The Prime Minister has denied reports the UK is willing to pay a £36 billion (€40 billion) ‘divorce bill’ to the European Union (EU) after Tory MPs insisted the proposal would never be voted through parliament.
The EU has previously demanded between €60 billion to €100 billion from the UK, threatening that talks on the UK’s future trade relationship with the bloc and citizen’s rights couldn’t begin until it was settled.
Despite the UK having no legal obligation to pay the sum, and ministers insisting the UK would not pay it, over the weekend Whitehall sources said the UK had shifted stance and was prepared to meet the EU half way.
Now, Downing Street has denied the claims, insisting £36 billion is far above what Theresa May is willing to consider or was being discussed, The Times reports.
EVEN BETTER we could just not pay a cent and let them go whistle https://t.co/uV9JyloDRb
— Breitbart London (@BreitbartLondon) August 6, 2017
“There is no logic to this figure, legally we owe nothing”, tweeted Jacob Rees-Mogg, the leading Brexiteer MP and second favourite to replace Mrs May as Prime Minister, following the claims the UK would pay the sum.
In March, the House of Lords EU financial affairs sub-committee backed this claim, publishing a report explaining why the UK has no legal obligation to pay the EU’s demanded bill.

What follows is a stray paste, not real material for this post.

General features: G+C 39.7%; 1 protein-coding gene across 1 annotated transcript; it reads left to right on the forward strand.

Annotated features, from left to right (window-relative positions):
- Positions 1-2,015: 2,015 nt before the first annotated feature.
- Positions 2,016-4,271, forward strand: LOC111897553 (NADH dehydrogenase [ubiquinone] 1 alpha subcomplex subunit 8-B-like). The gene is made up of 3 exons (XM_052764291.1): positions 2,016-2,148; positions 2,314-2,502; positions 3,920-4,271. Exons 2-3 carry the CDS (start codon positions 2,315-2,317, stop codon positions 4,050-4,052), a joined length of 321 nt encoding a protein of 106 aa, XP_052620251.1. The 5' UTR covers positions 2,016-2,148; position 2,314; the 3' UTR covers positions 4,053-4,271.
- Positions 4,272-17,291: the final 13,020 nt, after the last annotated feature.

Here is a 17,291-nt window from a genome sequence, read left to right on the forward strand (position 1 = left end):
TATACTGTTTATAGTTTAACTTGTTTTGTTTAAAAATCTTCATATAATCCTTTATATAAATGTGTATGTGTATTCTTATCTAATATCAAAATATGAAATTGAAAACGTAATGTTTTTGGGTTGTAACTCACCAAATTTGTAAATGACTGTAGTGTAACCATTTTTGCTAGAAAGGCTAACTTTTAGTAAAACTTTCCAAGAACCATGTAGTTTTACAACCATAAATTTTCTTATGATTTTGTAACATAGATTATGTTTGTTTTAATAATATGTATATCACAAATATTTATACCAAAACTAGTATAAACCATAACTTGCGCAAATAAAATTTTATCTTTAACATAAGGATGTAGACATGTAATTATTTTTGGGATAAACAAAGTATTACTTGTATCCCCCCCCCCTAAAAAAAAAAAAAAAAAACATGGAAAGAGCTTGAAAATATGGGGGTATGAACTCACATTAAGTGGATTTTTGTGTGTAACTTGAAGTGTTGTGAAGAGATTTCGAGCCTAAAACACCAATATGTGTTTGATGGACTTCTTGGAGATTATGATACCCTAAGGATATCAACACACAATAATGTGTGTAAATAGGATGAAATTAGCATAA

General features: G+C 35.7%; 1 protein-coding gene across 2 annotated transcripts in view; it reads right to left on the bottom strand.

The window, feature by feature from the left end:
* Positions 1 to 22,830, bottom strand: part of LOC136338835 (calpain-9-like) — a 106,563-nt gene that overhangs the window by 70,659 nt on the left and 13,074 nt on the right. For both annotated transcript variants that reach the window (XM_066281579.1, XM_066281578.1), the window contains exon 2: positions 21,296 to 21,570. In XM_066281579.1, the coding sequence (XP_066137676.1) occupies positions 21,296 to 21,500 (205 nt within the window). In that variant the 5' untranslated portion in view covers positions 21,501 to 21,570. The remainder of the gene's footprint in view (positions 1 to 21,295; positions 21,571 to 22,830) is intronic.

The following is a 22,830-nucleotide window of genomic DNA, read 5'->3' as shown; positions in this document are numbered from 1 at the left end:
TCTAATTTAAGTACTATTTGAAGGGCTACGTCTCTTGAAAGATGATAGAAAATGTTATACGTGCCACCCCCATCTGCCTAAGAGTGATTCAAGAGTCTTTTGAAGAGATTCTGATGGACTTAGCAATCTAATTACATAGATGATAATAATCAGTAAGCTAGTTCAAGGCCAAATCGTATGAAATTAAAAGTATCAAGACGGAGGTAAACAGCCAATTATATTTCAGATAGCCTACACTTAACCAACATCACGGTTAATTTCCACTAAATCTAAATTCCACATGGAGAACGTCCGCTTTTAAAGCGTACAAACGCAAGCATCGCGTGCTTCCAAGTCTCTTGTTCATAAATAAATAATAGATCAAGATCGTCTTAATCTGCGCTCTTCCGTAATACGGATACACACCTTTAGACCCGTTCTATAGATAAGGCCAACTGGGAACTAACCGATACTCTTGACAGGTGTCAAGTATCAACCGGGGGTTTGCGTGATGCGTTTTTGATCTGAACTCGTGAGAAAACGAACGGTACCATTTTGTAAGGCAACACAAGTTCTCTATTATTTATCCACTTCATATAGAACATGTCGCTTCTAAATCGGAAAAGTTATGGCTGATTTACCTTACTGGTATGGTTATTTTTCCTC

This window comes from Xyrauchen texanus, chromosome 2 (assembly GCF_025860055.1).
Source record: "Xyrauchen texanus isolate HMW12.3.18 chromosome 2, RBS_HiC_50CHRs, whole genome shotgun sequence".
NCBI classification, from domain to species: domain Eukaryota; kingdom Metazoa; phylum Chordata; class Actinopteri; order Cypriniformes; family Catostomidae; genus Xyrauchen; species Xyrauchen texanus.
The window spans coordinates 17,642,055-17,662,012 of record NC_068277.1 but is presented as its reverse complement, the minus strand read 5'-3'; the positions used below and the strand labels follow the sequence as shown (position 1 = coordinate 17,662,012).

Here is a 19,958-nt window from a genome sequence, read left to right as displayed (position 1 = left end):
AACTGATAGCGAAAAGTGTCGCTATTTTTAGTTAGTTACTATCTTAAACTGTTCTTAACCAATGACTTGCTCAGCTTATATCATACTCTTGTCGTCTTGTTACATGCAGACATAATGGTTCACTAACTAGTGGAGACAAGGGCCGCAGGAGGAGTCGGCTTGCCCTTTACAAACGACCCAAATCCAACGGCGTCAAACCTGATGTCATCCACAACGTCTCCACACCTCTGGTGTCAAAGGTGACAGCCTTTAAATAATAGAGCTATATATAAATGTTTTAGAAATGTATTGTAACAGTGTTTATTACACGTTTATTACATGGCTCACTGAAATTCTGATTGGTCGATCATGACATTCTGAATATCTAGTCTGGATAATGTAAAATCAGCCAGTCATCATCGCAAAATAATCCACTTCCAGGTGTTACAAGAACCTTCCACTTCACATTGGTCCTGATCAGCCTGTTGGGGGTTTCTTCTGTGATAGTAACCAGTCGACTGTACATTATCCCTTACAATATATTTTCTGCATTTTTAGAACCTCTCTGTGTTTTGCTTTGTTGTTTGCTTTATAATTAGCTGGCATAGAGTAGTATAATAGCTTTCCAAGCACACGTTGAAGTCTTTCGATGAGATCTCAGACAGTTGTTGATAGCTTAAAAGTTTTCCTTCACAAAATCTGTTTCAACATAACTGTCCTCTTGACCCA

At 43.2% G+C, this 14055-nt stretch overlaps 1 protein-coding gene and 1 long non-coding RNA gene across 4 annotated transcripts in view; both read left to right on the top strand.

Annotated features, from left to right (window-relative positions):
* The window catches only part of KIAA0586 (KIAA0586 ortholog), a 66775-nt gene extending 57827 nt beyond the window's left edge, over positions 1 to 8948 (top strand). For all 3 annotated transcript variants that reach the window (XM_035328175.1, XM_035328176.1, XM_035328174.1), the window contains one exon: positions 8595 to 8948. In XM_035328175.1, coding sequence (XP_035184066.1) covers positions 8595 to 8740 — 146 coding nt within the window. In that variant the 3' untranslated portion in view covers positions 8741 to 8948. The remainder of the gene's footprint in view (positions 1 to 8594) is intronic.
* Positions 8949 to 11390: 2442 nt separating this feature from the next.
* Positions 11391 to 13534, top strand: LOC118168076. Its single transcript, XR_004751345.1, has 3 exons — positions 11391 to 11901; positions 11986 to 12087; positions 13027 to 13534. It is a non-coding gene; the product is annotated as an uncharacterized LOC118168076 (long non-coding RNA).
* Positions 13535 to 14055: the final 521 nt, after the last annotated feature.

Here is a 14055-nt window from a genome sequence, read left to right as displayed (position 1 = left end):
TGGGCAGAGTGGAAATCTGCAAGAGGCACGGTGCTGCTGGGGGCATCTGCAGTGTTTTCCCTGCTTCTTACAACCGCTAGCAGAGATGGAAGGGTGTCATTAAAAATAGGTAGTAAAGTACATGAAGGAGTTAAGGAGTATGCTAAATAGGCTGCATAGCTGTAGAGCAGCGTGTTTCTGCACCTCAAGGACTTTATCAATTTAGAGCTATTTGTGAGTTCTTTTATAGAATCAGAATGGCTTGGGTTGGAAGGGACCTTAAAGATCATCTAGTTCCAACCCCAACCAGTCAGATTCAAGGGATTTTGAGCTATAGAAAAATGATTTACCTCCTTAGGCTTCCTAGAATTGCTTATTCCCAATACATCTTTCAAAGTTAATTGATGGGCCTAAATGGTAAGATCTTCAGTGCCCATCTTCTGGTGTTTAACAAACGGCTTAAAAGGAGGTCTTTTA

Despite this, Chancellor Phillip Hammond – who has pushed for a so-called ‘soft-Brexit’ and ‘transition period’ after the split – is rumoured to have supported the increased offer, and the Prime Minister’s rejection of is likely to increases Brexit divisions within the cabinet.
it's almost as if Hammond doesn't want Britain to leave the EU at all https://t.co/sSFDtWFMtS
— Breitbart London (@BreitbartLondon) July 18, 2017
“This is neat from Hammond’s point of view,” one of the Chancellor’s colleges said. “If you tie it to transition it starts to look less like a bill and more like a price worth paying for a smooth path to a Brexit end state everyone says they want.”
John Redwood, the former cabinet minister, said it was “completely ridiculous” to suggest that the UK would have to pay to get Brussels to talk about trade because the EU “desperately” needed a deal.
He told LBC, the radio station: “It would be silly to be offering something when the EU is still not very willing to talk and is not coming up with anything constructive. The EU’s tactic is very clear. It’s divide and rule to try and get Britain negotiating with herself.”